Ethnohistory 51.1 (2004) 187-189
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The Settlement of the Americas. By Thomas D. Dillehay. (New York, Basic Books, 2000. xxi + 371 pp., acknowledgments, preface, appendix, glossary, notes, index, maps. $27.50 hardcover.)
The first Americans to enter the New World at the end of the Pleistocene were embarking on a great adventure, and it is with the same courage and spirit that the author sets out to trace the path of their journey. Just as the Pleistocene landscape made the travels of the first Americans full of practical dangers, Dillehay must now traverse the snares and pitfalls of archaeological interpretation. The result is a successful tour of the new facts and old fancies of what is one of the most provocative periods in New World prehistory.
Dillehay is a leading authority on Paleoindian research in the Americas, and his explorations of the early occupation at Monte Verde, Chile, have reshaped our paradigm of the peopling of the New World (Dillehay 1989–97). As stated in the preface, the goal of this book is to tell the story of the peopling of the New World and the difficulty of interpreting the archaeological record. Dillehay does an excellent job, navigating through decades of some of the most heated debates in American archaeology with a cool and evenhanded discussion that almost makes them disappear. Although the book is an excellent blend of data and interpretation, readers should not be misled by its title. This book is not about the Americas as a whole. It focuses specifically on early humans in South America with virtually no treatment of Paleoindian occupation in either North or Central America. The logic seems to be that settlement of the Americas was not complete until South America was inhabited. While one can not [End Page 187] fault the logic of this approach, I kept wishing that the author would have included more discussion of areas to the north.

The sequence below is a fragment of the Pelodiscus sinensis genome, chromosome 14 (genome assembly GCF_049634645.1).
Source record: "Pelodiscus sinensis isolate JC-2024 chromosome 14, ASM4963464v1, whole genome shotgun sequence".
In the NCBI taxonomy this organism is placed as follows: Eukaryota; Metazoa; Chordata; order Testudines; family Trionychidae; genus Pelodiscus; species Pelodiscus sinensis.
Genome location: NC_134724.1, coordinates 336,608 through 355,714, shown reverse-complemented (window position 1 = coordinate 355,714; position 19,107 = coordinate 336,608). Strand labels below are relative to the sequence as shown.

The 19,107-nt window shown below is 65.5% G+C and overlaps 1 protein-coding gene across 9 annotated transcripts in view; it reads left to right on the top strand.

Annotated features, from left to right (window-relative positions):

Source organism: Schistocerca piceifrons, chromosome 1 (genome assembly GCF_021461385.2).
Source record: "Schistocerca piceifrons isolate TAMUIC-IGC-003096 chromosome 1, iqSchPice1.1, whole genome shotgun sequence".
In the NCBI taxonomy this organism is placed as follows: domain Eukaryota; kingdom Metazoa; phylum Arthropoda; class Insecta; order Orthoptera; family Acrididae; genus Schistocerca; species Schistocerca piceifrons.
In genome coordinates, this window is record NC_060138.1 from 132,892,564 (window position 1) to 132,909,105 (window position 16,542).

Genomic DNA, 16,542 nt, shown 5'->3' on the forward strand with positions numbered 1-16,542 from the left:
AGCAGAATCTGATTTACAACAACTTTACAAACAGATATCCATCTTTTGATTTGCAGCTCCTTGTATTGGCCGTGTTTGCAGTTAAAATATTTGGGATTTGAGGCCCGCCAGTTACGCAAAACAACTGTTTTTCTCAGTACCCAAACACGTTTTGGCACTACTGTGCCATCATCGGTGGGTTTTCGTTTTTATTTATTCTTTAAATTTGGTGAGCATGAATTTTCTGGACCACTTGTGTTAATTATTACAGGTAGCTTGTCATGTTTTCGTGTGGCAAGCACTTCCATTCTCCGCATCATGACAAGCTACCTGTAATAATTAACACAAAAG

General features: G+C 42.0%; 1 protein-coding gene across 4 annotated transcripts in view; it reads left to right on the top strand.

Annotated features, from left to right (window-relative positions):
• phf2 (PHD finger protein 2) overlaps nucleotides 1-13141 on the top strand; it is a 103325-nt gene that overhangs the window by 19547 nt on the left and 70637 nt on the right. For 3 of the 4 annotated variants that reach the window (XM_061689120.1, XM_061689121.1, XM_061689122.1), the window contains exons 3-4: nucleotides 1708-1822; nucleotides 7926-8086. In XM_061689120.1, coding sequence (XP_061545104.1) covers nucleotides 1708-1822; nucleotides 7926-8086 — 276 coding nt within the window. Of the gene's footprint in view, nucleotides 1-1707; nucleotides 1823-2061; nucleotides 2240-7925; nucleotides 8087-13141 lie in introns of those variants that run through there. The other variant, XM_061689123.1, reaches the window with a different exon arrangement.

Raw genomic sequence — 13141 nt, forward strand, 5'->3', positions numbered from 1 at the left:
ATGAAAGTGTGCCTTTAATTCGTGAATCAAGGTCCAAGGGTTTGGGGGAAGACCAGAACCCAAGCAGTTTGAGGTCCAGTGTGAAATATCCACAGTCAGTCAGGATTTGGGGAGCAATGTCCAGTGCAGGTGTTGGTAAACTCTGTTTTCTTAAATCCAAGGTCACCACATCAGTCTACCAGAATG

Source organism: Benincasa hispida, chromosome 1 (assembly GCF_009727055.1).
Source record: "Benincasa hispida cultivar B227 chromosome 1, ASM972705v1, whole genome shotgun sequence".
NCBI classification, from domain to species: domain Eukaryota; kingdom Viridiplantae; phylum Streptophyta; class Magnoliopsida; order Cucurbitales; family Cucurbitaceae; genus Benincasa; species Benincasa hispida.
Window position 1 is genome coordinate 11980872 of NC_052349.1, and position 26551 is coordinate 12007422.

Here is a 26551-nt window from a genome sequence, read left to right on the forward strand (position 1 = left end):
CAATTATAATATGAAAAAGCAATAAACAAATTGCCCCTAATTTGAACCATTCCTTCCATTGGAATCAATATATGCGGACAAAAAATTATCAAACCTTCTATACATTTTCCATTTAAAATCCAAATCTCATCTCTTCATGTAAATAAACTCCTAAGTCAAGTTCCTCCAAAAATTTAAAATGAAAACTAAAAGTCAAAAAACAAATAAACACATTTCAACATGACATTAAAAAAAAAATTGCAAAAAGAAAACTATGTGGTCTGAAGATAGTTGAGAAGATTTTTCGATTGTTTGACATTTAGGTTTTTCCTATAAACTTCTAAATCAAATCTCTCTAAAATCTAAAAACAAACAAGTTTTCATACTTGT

Without question the strength of this volume is its comprehensive treatment of Paleoindian research in continental South America. The problems with synthesizing this research are legion. Although there has been a significant amount of investigation on this topic, the results tend to be either unevenly published or available primarily in Spanish or Portuguese. While this should not be viewed as an impediment to scholarly research, many North American scholars have failed to pay attention to much of the interesting research in Latin America. Moreover, because most excavated materials are curated in their host countries, stratigraphic collections cannot be examined easily by North American researchers. It is here that Dillehay's thirty years of close interaction with Latin American colleagues pays huge dividends. He presents a comprehensive overview of the archaeological record that identifies the most important and best dated Paleoindian sites across the continent. This discussion is an invaluable contribution that all archaeologists interested in South America should read.
For Dillehay, most of the problems surrounding our interpretations of early humans in the Americas stem from a faulty application of the Clovis paradigm onto the entire continent. The error here is what he calls the use of a type-society approach in which Clovis-style fluted projectile points were viewed as cultural markers for migrating populations rather than as technological features that spread through culture contact and adaptations to specific environments. South America's early cultures are varied and include three distinct technological traditions: a uniface tradition, a bifacial tradition, and a ground-stone hunting tradition. The distribution of these tool traditions corresponds to the exploitation of different types of resources. Whereas bifacial traditions relate to large-animal hunting, the widespread use of unifacial tools reflects the more systemic exploitation of forest environments by relatively sedentary populations. For the author, one of the problems of Paleoindian research has been that archaeologists overemphasize the hunting of large herbivores. Not only do many Paleoindian sites lack megafauna, but most early humans in South America appear to have relied heavily on small game and a broad spectrum of plant exploitation that is more typical of later Archaic period adaptation.
Dillehay posits that the first human populations arrived in...